Prior to the Championships getting underway in Doha, Canadian athletes will have the opportunity to take part in two training camps – one in St. Moritz, Switzerland, that will help athletes adjust to the altitude, the other in Barcelona, Spain, where the emphasis will be on adjusting to the heat that is certain to greet the team in Doha.

“Prior to all global events we implement contemporary approaches to maximize championship performance through our pre-event training camps,” said Athletics Canada’s Sports Science Sports Medicine and Innovation Lead, Dr. Trent Stellingwerff. “This includes considerations around environmental conditions, time zones, travel fatigue and optimal training camp monitoring. In advance of the World Championships, Athletics Canada will implement an altitude training camp option, as well as warm/hot weather training camp to allow athletes to optimally acclimate and be ready to perform in Doha.”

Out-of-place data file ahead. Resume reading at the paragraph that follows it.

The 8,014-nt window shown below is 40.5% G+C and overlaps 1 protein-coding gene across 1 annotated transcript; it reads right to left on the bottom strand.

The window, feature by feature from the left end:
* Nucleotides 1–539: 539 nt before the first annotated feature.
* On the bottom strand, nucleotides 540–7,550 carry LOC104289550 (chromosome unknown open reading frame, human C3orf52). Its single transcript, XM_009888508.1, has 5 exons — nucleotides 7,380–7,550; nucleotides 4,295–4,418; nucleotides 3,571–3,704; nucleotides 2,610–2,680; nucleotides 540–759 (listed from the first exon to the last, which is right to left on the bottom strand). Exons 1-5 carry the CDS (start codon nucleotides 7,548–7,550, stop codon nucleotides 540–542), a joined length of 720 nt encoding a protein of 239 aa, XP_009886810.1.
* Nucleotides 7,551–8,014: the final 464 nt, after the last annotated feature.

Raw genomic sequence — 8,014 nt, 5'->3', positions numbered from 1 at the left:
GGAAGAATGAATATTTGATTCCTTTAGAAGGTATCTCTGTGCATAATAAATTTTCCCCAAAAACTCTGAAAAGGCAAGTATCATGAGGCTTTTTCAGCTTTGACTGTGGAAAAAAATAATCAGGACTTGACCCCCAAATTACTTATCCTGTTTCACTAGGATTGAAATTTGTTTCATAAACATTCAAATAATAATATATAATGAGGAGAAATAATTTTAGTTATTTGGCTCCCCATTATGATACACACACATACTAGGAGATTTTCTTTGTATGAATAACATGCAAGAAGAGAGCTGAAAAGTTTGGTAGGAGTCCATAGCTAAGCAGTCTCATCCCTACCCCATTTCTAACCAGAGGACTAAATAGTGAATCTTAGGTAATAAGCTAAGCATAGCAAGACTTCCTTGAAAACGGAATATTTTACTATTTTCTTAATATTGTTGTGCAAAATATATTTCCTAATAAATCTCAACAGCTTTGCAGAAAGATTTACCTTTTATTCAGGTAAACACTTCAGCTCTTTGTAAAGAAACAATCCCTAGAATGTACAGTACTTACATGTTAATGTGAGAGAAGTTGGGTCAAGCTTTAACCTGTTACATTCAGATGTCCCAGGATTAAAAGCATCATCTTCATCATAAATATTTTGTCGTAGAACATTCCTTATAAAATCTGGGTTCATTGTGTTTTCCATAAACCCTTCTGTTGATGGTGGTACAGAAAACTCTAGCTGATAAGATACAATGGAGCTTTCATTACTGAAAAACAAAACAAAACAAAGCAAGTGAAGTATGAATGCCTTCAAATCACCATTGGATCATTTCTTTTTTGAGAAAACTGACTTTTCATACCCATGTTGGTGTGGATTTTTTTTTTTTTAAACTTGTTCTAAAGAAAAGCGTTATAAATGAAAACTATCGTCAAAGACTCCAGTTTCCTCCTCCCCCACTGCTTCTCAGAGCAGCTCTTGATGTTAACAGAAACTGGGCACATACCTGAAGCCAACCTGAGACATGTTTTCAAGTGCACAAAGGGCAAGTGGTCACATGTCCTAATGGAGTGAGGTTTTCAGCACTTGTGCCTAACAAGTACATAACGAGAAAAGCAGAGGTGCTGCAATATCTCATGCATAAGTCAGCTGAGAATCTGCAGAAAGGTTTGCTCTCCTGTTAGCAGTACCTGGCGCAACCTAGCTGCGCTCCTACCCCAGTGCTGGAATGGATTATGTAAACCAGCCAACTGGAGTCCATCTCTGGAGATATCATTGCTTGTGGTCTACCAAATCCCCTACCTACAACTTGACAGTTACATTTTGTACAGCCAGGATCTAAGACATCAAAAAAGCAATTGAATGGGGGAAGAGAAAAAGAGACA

Representing Canada on the World stage is not something that Canadian athletes take for granted. “It’s always an honour being able to represent Canada and not something that I take for granted. The energy is different at a World Championships, because you know this is the cream of the crop. You’re literally going up against the best the world has to offer with no country or age restrictions,” said Brown. “We all recognize the magnitude of competition at this level and want to use this platform to prove ourselves.”

“Besides the Olympic Games this is the biggest competition we have in track and field. It is a privilege to be on any Canadian Team, but especially the big ones,” added Wodak. “It is incredible to wear the Team Canada uniform. I am so proud to represent Canada, the best country in the world, and feel very grateful to wear the red and white.”